High school grads in Missouri will soon have to have basic CPR training | St. Louis Public Radio

High school grads in Missouri will soon have to have basic CPR training

Jun 14, 2016

Gov. Jay Nixon has signed legislation requiring high school students in Missouri to receive basic CPR training before graduating.

Senate Bill 711 doesn't require students to become CPR certified, but it does require them to attend a 30-minute presentation on how to perform hands-only CPR, along with the Heimlich maneuver "or other first aid for choking."

"Basic first aid can sometimes be the difference between life and death," Nixon said in a written statement. "Making sure young people are familiar with CPR and the Heimlich maneuver is a prudent addition to their coursework in physical education."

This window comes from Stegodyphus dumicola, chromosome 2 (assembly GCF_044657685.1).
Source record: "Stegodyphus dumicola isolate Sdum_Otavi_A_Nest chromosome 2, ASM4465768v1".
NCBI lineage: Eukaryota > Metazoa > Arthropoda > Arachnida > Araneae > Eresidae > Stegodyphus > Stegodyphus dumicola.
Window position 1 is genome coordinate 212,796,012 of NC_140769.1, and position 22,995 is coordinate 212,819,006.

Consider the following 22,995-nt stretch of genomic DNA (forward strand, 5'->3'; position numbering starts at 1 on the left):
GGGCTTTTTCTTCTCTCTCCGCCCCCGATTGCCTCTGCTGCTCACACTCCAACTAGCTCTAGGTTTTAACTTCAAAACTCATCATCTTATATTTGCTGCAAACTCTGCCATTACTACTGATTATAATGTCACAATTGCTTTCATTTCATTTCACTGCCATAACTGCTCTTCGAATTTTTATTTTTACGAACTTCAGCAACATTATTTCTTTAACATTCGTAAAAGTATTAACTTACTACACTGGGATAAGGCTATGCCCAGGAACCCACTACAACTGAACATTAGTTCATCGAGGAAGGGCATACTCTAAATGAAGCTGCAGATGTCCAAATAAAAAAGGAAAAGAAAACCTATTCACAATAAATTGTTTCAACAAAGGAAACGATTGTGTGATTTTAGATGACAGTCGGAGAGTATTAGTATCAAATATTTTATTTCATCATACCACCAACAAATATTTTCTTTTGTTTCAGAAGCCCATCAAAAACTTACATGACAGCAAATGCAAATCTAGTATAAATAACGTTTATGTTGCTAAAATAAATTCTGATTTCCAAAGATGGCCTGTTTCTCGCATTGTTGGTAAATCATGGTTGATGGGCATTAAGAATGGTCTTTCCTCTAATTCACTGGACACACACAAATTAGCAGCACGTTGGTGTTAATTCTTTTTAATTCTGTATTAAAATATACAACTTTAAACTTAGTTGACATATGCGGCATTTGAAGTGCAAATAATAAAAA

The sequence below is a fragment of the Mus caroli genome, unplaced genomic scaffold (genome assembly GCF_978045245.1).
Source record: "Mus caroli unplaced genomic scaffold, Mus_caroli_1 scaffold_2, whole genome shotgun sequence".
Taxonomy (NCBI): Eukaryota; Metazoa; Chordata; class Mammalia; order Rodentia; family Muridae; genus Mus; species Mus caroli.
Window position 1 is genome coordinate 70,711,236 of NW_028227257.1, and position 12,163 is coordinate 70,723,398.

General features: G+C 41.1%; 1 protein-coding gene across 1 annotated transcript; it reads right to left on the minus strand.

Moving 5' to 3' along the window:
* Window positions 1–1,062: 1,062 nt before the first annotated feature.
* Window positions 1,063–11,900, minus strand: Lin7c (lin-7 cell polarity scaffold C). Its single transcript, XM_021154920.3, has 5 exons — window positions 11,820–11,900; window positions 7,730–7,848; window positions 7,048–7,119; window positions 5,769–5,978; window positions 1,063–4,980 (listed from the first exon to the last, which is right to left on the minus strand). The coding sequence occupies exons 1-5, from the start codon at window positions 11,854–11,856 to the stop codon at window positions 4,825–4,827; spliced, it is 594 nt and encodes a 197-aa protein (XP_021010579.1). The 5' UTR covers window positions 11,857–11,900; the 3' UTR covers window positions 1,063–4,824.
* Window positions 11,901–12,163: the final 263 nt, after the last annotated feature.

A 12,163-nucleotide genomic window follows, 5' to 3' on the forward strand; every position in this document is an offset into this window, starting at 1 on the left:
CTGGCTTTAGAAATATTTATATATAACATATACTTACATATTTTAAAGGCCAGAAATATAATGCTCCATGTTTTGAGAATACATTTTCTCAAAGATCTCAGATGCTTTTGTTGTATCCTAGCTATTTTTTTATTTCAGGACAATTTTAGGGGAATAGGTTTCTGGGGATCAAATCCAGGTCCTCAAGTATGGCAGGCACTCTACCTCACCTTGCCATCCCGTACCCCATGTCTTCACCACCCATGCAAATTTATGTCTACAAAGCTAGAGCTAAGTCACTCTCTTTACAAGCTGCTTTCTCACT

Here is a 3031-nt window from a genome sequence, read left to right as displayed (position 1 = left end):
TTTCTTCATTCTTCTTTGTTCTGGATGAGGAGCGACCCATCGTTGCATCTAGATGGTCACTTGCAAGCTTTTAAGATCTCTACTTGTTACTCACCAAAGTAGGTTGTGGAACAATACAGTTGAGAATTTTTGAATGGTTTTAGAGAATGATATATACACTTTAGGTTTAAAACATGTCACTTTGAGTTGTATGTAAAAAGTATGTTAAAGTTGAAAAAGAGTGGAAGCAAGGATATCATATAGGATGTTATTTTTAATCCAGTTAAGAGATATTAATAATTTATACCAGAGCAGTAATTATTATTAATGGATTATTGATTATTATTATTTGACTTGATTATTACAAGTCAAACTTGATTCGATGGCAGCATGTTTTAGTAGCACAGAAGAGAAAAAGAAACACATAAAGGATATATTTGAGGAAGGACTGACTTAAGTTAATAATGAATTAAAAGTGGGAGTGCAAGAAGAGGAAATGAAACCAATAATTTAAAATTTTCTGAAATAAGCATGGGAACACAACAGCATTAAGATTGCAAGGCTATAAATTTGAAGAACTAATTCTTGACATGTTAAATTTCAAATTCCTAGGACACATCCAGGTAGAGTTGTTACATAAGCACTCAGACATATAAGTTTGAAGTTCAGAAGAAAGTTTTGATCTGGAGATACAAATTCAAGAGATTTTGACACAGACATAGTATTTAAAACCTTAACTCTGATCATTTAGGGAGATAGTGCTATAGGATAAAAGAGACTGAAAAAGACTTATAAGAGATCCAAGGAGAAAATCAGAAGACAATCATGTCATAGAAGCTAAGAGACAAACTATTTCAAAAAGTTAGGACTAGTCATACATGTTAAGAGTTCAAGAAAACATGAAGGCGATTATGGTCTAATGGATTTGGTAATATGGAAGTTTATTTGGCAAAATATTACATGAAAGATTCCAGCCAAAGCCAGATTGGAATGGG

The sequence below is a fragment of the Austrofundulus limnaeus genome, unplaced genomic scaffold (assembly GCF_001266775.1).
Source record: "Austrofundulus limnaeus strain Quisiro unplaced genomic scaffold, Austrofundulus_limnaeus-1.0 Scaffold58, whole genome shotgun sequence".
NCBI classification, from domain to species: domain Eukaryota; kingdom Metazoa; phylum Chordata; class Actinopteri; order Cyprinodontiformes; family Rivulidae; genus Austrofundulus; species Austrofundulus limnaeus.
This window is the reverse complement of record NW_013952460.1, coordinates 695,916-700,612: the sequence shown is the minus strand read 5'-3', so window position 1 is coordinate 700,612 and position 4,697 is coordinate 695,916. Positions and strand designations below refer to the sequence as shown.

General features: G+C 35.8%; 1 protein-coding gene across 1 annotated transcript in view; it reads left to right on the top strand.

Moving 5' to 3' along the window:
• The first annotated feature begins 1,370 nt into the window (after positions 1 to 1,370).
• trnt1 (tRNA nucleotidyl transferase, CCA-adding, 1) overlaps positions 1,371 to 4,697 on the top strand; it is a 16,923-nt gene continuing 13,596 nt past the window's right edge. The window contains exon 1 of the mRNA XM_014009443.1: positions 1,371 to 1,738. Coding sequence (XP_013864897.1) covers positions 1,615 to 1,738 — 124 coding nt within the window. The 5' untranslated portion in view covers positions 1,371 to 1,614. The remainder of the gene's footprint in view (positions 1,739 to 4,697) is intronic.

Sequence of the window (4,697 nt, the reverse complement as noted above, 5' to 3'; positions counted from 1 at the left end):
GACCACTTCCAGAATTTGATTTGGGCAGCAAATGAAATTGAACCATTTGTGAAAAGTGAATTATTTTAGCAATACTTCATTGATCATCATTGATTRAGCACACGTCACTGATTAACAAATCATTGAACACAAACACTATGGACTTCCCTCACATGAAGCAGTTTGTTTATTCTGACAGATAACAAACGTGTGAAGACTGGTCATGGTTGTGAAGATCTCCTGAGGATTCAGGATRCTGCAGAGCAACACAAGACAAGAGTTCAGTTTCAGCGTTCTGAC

The new law was sponsored by state Sen. Dan Brown, R-Rolla.

A bill signed by Gov. Jay Nixon requires Missouri high school students to receive basic CPR training before graduating.

"This is something that kids can use all their lives," he said.  "Even if they're not paying much attention in class, they're going to pick up enough to save someone's life, and I thought it was very, very important that it be included in schools."

Brown also said the American Heart Association will pay for the program and that it won't cost the state any money.

"What we hope to do with this idea is get kids a little more interested," he said.  "There is actually a film presentation, and the American Heart Association will provide little dummies that they have … they can be reused over and over."

The 30-minute CPR requirement won't take effect until the 2017-2018 school year.  It will apply to both public high schools and charter schools in Missouri.

Follow Marshall Griffin on Twitter:  @MarshallGReport